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Former Sunday Independent editor Aengus Fanning Photo by: Journal.ie

Ireland’s most influential and controversial journalist dies of cancer

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Former Sunday Independent editor Aengus Fanning Photo by: Journal.ie

Aengus Fanning, editor of the Sunday Independent  and one of Ireland’s most influential and controversial journalists has died. He was suffering from cancer.

The 69-year-old had edited the top selling Irish newspaper since 1984.

The Independent.ie website paid tribute to him, saying:

“He transformed the Sunday Independent into Ireland’s largest selling newspaper with a mixture of passionate opinion columns, gossip, features and fashion”.

“He introduced exciting new columnists including Gene Kerrigan, Ronan Fanning, Anthony Cronin and Brendan O’Connor”.

He is survived by his wife Anne Harris, now the deputy editor of the Sunday Independent, and his three sons. He first wife Mary predeceased him.

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Fanning often used his newspaper to attack the nationalist position on Northern Ireland. The paper was an arch critic of the Irish peace process in its early days, slamming Nobel Prize winner John Hume for talking to Sinn Fein leader Gerry Adams and leading opposition to the process.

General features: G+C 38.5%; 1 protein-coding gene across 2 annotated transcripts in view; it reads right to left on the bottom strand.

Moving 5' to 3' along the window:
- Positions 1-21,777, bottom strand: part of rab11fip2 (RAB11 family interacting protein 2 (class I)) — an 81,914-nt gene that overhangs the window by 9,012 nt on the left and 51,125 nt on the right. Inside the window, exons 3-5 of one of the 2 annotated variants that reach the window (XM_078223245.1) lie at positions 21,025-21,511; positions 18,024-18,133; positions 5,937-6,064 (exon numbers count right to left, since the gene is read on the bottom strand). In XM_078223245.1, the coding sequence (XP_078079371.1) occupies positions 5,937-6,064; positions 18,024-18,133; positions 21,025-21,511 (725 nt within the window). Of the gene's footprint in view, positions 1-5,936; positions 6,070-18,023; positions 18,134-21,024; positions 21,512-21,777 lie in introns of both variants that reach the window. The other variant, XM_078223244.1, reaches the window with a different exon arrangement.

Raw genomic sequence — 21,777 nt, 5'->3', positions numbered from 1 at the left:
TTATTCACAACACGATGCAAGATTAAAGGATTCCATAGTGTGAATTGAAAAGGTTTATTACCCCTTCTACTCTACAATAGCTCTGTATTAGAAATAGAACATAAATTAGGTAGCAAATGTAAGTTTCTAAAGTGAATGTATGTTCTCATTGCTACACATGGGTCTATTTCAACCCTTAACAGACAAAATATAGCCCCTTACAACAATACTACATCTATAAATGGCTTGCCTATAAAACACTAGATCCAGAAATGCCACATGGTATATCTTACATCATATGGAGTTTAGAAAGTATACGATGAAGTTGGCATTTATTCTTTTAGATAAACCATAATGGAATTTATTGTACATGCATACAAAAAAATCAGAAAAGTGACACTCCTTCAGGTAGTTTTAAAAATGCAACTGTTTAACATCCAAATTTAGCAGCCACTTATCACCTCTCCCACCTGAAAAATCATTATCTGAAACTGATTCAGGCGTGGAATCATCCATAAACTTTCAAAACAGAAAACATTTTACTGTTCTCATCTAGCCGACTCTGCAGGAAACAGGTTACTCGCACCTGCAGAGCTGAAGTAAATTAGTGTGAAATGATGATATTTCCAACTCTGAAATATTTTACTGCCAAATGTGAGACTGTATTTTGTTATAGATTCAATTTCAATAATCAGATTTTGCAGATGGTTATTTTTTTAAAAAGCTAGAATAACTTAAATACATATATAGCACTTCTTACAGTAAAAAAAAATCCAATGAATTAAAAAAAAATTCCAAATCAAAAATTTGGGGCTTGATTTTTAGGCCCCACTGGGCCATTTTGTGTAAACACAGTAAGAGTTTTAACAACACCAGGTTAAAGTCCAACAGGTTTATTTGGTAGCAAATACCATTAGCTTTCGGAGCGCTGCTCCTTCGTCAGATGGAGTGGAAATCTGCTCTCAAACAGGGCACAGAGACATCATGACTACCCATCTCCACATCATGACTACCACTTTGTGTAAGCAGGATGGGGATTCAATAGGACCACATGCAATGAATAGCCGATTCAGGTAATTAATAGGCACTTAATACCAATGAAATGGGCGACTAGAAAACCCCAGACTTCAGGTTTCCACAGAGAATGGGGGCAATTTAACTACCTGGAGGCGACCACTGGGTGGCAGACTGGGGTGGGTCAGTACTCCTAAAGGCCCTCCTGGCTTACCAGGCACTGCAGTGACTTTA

The paper, through columnists such as Eoghan Harris, became known for its strong pro -Unionist positions.

It strongly reflected the view of its owner, Sir Anthony O’Reilly, who was also anti Sinn Fein.

The paper became deeply influential in Irish politics under Fanning, and its support was sought by all major political parties.

It was also the newspaper that slain writer Veronica Guerin wrote for when she was gunned down by drug lords in 1996.

Politicians lived in fear of the clout of the Sunday Independent under Fanning, who did not hesitate to use its pages to push a particular agenda. The backing of the newspaper was considered  critical for politicians such as former Irish leader Bertie Ahern who bent over backwards for its support.

He hired dozens of columnists over the years such as Ruth Dudley Edwards, Eoghan Harris, and John Paul McCarthy, to slam the nationalist position on Northern Ireland.

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